Perhaps things would be – and still could be – different if instead of delegating our thinking to the makers of sound bites, we chose instead to pick up a Qur’an (translated by someone who knows it, like Yousef Ali), or listen to a Muslim scholar (like Muhammad Alshareef, at or Nouman Ali Khan on YouTube) – to check if Muslims really are commanded to commit holy wars against innocent civilians.

I’m Muslim. I follow the five pillars of my faith: I believe in one God (same one that Adam and Abraham and Jesus and Moses worshipped). I pray five times a day. I fast during Ramadan. I donate 2.5 percent of my savings to charity every year. I’ve performed Hajj, the pilgrimage to Mecca. Yet – I haven’t blown up any buildings. Does this mean that I’m simply not… devout enough?

I’m also American, born in DC and bred in its suburbs. The chances of my family being blown up by a terrorist are exactly the same as yours. When that unbearable massacre was inflicted on my country – on my countrymen – ten years ago, I wept and grieved and bled inside, like you did. I ran around bewildered, rounding up and counting my loved ones, like you did. And like you, I’m terrified of such a monstrosity ever happening again on land that I love, to people that I belong amongst.

But I’ll tell you this – I’m equally afraid of some of my fellow Americans. I’m afraid that I’m just a few blown up buildings away from something really bad happening to me. When the earthquake rattled my house last week, my first thought was, “Please don’t let a Muslim be the reason that Bethesda is shaking.” A Christian friend told me, unbidden, “When they come for you, you can hide in my house.”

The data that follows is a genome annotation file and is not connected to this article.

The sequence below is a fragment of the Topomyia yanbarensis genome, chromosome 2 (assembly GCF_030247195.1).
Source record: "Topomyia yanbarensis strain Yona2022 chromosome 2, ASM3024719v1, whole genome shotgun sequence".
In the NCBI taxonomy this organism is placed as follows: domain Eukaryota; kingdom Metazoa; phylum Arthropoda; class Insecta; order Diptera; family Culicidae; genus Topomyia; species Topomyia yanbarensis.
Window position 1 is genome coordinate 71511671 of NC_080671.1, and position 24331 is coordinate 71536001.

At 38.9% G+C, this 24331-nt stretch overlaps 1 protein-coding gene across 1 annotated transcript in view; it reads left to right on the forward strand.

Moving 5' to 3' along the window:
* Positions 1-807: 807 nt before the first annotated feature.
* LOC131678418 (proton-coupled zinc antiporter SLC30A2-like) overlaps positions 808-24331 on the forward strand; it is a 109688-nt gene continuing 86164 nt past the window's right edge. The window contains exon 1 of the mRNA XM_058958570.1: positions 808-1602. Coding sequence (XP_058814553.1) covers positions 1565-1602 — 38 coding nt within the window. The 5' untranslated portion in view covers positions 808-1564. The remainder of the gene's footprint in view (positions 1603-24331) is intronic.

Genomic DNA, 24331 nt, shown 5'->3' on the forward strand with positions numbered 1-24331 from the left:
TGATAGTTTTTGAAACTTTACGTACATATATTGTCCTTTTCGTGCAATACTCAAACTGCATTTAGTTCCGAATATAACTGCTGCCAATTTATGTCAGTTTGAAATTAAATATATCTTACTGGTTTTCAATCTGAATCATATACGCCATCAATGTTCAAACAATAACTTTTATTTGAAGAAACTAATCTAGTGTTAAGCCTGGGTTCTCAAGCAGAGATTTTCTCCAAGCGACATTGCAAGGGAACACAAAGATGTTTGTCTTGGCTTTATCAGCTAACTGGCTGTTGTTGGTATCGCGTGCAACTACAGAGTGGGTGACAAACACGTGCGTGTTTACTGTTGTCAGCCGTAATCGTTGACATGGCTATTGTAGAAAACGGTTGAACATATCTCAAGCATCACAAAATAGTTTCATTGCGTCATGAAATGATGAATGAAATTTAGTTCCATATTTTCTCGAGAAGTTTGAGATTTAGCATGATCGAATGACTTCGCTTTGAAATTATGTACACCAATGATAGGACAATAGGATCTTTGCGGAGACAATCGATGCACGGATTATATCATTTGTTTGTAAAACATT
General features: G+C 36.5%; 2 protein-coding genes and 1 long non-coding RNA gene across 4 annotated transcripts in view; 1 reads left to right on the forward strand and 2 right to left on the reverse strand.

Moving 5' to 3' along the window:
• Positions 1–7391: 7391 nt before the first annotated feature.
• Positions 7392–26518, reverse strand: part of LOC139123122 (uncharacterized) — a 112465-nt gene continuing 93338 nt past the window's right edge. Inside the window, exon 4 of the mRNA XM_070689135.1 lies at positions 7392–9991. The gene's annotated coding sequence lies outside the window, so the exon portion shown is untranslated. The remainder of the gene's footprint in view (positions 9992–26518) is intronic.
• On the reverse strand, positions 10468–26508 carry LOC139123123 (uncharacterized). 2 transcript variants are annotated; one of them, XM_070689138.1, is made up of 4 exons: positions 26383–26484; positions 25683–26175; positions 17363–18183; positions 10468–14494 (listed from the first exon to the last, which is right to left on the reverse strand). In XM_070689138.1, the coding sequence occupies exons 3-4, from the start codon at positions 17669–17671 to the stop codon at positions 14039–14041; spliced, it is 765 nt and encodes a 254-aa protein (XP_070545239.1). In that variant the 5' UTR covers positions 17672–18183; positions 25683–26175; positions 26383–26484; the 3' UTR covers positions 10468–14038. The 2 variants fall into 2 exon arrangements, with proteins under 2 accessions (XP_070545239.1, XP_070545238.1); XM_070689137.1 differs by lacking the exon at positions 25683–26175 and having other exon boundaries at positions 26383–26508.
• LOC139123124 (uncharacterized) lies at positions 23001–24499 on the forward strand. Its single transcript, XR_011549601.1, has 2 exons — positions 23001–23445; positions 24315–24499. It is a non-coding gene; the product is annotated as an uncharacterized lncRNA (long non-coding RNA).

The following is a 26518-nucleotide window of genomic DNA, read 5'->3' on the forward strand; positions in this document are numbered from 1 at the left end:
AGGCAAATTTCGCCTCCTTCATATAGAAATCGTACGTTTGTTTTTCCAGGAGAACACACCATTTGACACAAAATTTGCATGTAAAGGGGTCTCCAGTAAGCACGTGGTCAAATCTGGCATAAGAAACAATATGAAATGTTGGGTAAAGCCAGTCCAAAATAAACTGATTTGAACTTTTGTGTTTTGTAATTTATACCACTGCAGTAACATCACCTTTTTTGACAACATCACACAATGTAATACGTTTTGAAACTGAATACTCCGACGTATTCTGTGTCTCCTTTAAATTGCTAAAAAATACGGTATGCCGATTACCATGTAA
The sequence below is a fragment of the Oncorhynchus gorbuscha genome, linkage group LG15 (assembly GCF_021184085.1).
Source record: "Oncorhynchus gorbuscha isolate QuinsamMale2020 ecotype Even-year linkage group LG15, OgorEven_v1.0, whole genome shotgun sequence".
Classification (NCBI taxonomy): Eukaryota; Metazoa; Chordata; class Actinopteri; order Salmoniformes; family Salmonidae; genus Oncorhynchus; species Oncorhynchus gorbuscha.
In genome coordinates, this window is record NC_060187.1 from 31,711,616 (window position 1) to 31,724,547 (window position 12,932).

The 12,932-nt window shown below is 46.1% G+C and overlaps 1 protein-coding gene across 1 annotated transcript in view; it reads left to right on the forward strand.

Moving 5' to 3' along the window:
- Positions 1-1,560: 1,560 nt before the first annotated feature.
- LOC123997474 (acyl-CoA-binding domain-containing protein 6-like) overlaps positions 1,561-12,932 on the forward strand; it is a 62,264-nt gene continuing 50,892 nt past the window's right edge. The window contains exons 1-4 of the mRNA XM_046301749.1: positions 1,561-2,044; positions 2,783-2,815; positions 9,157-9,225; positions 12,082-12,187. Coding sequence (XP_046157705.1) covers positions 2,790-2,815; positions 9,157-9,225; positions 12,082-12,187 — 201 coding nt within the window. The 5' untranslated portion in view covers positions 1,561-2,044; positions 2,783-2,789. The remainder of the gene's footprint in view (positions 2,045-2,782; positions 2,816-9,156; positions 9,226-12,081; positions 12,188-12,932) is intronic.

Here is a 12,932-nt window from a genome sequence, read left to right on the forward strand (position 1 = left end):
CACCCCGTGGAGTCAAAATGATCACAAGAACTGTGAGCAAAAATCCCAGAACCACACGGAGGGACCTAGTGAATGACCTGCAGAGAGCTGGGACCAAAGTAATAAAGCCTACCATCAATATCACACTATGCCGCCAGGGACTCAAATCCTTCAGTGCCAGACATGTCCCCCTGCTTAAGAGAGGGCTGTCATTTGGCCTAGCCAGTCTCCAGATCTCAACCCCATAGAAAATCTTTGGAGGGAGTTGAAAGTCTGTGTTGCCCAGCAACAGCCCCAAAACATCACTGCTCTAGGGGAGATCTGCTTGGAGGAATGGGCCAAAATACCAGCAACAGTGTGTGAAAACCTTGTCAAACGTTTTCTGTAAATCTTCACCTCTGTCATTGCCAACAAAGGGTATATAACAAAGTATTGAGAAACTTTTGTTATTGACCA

I’m afraid to leave a Qur’an showing in my parked car. I’m reluctant to travel because I got ‘randomly’ stopped five times when flying to the Caribbean. I was pulled over by a DC cop who wanted just to ask me: “Do you have any bombs in your car?” It took my breath away when I saw a sign at a 7-11 in Columbia, forbidding headcoverings in the store – with a drawing of a Muslim woman wearing a scarf.

In the wake of every explosion, our blind hunt for a brown man reminds me of when my neighbors in D.C., Maryland and Virginia glared suspiciously and self righteously into the windows of every white van in town. To the point where people became afraid to drive their white vans. And meanwhile, the sniper kept right on gunning and sneering from his blue Chevy sedan.

Recently I listened as Toby Keith crooned to “them” on my car radio: “We lit up your world like the fourth of July. Uncle Sam put your name at the top of his list. The Statue of Liberty started shaking her fist.” My sweet little Rockville-born, homework-doing, ice hockey-playing sons piped up from the backseat: “Who’s she shaking her fist at, Mom?” I had to stop myself from replying, “Um, you, Sweetie.” Luckily my hand found the radio dial before Keith got to, “We’ll put a boot in your ass, it’s the American way.”

As an American, I gotta say – given the chance, it might not be her fist that Lady Liberty would be shaking. It might be her head. And perhaps not so much at “them,” as at us.

Reshma Memon is a freelance writer based in Bethesda, MD.